COVID-19-related restrictions in 2020 caused the largest drop in carbon -dioxide emissions from energy use since World War II. As lockdowns ended and economic activity started again, by December, worldwide emissions were 2%, or 60 million tonnes, higher than the same month in 2019, according to new data from the International Energy Agency.
What is Happening?
- Emissions from energy fell by about 2 billion metric tons, of 5.8% in 2020, from the previous year, the equivalent of removing all of the EU’s emissions from the global total, according to the authors.
- Both the U.S. and EU saw emissions fall by 10%, with the steepest reductions seen in March, April and May. China was the only large economy that saw emissions increase, by 0.8% on an annual basis. Much of that rise came toward the end of the year. China’s emissions were 7% higher in December 2020 than they were in December 2019.
- In India, emissions rose above 2019 levels from September as economic activity improved and restrictions were relaxed. In Brazil, the rebound of road transport activity after the April low drove a recovery in oil demand, while increases in gas demand in the later months of 2020 pushed emissions above 2019 levels throughout the final quarter.
- The biggest drop in energy-use emissions came from transportation. The decline in oil use contributed more than half of the overall total, with half of that coming from road traffic and another 35% from grounded airplanes.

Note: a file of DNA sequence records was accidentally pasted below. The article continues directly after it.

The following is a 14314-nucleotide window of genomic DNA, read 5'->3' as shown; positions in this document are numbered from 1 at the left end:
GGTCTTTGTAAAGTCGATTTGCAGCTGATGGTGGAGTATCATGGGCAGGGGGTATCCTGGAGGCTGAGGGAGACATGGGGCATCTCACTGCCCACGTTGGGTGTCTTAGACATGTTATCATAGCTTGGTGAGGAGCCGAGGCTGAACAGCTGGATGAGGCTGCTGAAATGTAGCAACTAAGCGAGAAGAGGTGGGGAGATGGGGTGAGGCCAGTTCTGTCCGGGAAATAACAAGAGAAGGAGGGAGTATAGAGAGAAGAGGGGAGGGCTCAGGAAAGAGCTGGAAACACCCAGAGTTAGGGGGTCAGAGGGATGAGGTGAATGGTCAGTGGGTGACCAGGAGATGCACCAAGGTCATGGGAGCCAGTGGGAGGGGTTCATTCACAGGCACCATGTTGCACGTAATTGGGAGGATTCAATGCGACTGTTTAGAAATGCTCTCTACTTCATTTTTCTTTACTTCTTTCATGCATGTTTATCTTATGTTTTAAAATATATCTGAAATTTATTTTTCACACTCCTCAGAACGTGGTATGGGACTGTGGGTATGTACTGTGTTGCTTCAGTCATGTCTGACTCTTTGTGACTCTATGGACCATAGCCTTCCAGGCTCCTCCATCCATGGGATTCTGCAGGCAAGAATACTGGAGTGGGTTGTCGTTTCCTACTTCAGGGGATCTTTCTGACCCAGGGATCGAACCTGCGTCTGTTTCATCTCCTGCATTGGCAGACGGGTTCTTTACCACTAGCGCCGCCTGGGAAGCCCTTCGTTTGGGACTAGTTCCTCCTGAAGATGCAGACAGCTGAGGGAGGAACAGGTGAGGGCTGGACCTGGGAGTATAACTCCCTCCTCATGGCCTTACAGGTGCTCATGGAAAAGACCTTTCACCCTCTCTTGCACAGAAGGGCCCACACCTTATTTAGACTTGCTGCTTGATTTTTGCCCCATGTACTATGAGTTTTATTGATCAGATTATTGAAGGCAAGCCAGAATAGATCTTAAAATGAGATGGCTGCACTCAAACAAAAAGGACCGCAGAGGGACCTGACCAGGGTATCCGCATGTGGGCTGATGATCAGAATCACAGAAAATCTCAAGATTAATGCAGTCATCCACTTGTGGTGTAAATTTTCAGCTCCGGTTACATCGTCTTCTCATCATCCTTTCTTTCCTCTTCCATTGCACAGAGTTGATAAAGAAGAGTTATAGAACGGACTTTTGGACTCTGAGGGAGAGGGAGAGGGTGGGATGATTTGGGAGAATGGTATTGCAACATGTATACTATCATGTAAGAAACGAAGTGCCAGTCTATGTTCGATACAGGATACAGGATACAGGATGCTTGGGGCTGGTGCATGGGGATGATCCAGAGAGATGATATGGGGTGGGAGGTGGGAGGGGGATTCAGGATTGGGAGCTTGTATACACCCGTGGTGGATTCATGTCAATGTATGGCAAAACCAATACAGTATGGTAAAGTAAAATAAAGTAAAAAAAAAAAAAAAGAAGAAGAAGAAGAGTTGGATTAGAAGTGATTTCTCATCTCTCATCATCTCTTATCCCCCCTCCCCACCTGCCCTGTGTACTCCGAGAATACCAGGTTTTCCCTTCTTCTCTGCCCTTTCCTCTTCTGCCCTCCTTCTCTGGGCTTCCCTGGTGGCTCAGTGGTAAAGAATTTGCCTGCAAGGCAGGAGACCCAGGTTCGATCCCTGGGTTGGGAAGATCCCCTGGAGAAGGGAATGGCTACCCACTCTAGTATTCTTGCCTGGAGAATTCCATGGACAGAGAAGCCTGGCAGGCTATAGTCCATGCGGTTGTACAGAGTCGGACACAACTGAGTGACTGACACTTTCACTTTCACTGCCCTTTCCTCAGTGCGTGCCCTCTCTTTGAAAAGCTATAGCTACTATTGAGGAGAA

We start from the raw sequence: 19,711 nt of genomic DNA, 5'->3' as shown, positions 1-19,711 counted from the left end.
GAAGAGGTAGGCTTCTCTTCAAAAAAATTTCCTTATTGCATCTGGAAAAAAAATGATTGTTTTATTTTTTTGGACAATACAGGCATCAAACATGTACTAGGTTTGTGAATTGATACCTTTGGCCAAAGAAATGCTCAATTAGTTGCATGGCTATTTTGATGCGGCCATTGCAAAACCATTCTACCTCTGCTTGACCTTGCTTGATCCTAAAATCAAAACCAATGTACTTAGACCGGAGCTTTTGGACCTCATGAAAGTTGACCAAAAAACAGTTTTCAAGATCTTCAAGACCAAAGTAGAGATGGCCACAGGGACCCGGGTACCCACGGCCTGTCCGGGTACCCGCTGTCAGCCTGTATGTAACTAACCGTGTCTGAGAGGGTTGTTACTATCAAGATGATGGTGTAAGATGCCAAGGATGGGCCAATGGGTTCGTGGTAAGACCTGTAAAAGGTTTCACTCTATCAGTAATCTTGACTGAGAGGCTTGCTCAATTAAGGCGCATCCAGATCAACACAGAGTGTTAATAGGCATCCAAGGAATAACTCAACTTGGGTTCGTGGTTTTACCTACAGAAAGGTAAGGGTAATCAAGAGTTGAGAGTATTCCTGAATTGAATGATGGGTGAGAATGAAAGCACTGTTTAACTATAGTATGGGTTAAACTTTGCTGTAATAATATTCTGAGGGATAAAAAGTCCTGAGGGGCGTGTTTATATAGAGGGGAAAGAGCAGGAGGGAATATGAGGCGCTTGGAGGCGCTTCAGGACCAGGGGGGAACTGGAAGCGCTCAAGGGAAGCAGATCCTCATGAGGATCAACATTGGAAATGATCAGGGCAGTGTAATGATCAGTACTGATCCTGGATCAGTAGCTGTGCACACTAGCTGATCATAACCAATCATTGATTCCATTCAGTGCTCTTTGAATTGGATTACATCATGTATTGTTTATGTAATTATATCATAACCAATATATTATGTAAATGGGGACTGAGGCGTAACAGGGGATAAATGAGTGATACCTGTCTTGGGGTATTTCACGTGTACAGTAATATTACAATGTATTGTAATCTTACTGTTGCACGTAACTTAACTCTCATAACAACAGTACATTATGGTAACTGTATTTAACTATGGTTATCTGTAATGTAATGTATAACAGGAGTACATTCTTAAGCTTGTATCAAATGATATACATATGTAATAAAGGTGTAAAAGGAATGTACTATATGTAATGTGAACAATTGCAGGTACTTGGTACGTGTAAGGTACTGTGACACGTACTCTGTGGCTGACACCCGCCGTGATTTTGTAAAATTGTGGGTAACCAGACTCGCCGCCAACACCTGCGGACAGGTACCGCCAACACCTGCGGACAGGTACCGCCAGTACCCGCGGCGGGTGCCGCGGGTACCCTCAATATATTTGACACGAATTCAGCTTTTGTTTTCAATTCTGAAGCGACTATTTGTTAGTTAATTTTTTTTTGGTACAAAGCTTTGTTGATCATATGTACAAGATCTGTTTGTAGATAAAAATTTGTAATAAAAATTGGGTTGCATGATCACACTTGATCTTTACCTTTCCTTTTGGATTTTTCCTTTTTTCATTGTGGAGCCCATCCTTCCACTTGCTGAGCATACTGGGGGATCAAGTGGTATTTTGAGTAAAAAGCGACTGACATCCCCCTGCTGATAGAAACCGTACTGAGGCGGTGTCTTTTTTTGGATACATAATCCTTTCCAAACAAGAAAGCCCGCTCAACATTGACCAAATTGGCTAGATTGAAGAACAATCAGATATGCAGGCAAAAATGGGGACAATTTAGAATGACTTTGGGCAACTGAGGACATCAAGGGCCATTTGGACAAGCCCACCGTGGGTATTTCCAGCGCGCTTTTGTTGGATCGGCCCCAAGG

The authors write, “In March 2020, the IEA urged governments to put clean energy at the heart of their economic stimulus plans to ensure a sustainable recovery. But our numbers show we are returning to carbon-intensive business-as-usual. This year is pivotal for international climate action – and it began with high hopes – but these latest numbers are a sharp reminder of the immense challenge we face in rapidly transforming the global energy system.”
You might also like: China Looks To Start Online Carbon Trading by June
- Thankfully, electricity generated from solar and wind power reached a record 20% of the global energy mix for the first time, and electric vehicles sold in record numbers.
- As the world recovers from the pandemic, the IEA is concerned about a post-pandemic boom in carbon emissions. The speed with which energy demand returned as pandemic restrictions lifted “underscores the risk that carbon emissions will increase significantly this year,” the IEA wrote.
- Scientists estimate that emissions would have to plummet by 10% for the year before scientists could detect the reduction in the CO₂ concentration of the atmosphere, which has risen every year for decades.
Dr Fatih Birol, the IEA Executive Director, says, “If current expectations for a global economic rebound this year are confirmed- and in the absence of major policy changes in the world’s largest economies- global emissions are likely to increase in 2021. Nonetheless, there are still reasons for optimism. China has set an ambitious carbon-neutrality target; the new US administration has rejoined the Paris Agreement and is putting climate at the heart of its policy-making; the European Union is pushing ahead with its Green Deal and sustainable recovery plans; India’s stunning success with renewables could transform its energy future; and the United Kingdom is building global momentum toward stronger climate action at COP26 in November.”
Featured image by: Flickr